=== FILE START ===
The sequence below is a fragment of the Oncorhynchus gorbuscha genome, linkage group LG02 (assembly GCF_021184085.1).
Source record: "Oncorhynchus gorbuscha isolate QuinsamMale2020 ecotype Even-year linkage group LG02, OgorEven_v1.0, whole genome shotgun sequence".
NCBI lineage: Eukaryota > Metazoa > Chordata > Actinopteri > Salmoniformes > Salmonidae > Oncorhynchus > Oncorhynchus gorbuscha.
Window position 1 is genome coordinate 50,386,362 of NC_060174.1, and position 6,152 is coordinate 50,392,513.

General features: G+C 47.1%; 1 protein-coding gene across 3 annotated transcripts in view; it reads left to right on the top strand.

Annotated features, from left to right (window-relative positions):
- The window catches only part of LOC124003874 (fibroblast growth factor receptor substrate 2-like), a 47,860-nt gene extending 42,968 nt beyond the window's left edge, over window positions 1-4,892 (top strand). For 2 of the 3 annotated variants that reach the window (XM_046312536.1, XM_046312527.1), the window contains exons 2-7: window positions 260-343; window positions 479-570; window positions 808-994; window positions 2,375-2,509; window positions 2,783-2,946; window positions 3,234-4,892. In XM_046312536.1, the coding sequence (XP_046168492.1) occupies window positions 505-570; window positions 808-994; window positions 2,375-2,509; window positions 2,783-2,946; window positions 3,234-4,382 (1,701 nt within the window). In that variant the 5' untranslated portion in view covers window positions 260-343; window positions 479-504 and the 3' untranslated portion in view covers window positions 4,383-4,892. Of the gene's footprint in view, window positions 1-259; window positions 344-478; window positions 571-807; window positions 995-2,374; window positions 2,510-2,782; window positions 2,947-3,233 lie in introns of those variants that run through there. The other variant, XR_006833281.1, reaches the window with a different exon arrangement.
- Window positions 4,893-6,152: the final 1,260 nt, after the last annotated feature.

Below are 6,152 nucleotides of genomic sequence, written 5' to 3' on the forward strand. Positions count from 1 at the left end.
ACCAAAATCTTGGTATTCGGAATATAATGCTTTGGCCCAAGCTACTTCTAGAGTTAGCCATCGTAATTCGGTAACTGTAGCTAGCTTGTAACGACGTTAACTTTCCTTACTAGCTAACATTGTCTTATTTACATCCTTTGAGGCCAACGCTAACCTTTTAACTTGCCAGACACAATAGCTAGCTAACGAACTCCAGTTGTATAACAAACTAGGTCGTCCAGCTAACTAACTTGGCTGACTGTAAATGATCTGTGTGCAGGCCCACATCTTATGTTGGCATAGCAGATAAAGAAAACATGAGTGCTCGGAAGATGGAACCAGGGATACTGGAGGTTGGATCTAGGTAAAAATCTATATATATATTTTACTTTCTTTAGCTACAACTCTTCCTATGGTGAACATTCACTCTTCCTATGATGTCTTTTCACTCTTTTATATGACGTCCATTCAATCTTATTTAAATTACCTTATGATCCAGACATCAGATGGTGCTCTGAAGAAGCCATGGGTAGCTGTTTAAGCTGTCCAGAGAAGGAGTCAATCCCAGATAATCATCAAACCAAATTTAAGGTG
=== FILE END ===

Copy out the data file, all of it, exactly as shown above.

The sequence below is a fragment of the Oncorhynchus gorbuscha genome, linkage group LG02 (assembly GCF_021184085.1).
Source record: "Oncorhynchus gorbuscha isolate QuinsamMale2020 ecotype Even-year linkage group LG02, OgorEven_v1.0, whole genome shotgun sequence".
NCBI lineage: Eukaryota > Metazoa > Chordata > Actinopteri > Salmoniformes > Salmonidae > Oncorhynchus > Oncorhynchus gorbuscha.
Window position 1 is genome coordinate 50,386,362 of NC_060174.1, and position 6,152 is coordinate 50,392,513.

General features: G+C 47.1%; 1 protein-coding gene across 3 annotated transcripts in view; it reads left to right on the top strand.

Annotated features, from left to right (window-relative positions):
- The window catches only part of LOC124003874 (fibroblast growth factor receptor substrate 2-like), a 47,860-nt gene extending 42,968 nt beyond the window's left edge, over window positions 1-4,892 (top strand). For 2 of the 3 annotated variants that reach the window (XM_046312536.1, XM_046312527.1), the window contains exons 2-7: window positions 260-343; window positions 479-570; window positions 808-994; window positions 2,375-2,509; window positions 2,783-2,946; window positions 3,234-4,892. In XM_046312536.1, the coding sequence (XP_046168492.1) occupies window positions 505-570; window positions 808-994; window positions 2,375-2,509; window positions 2,783-2,946; window positions 3,234-4,382 (1,701 nt within the window). In that variant the 5' untranslated portion in view covers window positions 260-343; window positions 479-504 and the 3' untranslated portion in view covers window positions 4,383-4,892. Of the gene's footprint in view, window positions 1-259; window positions 344-478; window positions 571-807; window positions 995-2,374; window positions 2,510-2,782; window positions 2,947-3,233 lie in introns of those variants that run through there. The other variant, XR_006833281.1, reaches the window with a different exon arrangement.
- Window positions 4,893-6,152: the final 1,260 nt, after the last annotated feature.

Below are 6,152 nucleotides of genomic sequence, written 5' to 3' on the forward strand. Positions count from 1 at the left end.
ACCAAAATCTTGGTATTCGGAATATAATGCTTTGGCCCAAGCTACTTCTAGAGTTAGCCATCGTAATTCGGTAACTGTAGCTAGCTTGTAACGACGTTAACTTTCCTTACTAGCTAACATTGTCTTATTTACATCCTTTGAGGCCAACGCTAACCTTTTAACTTGCCAGACACAATAGCTAGCTAACGAACTCCAGTTGTATAACAAACTAGGTCGTCCAGCTAACTAACTTGGCTGACTGTAAATGATCTGTGTGCAGGCCCACATCTTATGTTGGCATAGCAGATAAAGAAAACATGAGTGCTCGGAAGATGGAACCAGGGATACTGGAGGTTGGATCTAGGTAAAAATCTATATATATATTTTACTTTCTTTAGCTACAACTCTTCCTATGGTGAACATTCACTCTTCCTATGATGTCTTTTCACTCTTTTATATGACGTCCATTCAATCTTATTTAAATTACCTTATGATCCAGACATCAGATGGTGCTCTGAAGAAGCCATGGGTAGCTGTTTAAGCTGTCCAGAGAAGGAGTCAATCCCAGATAATCATCAAACCAAATTTAAGGTG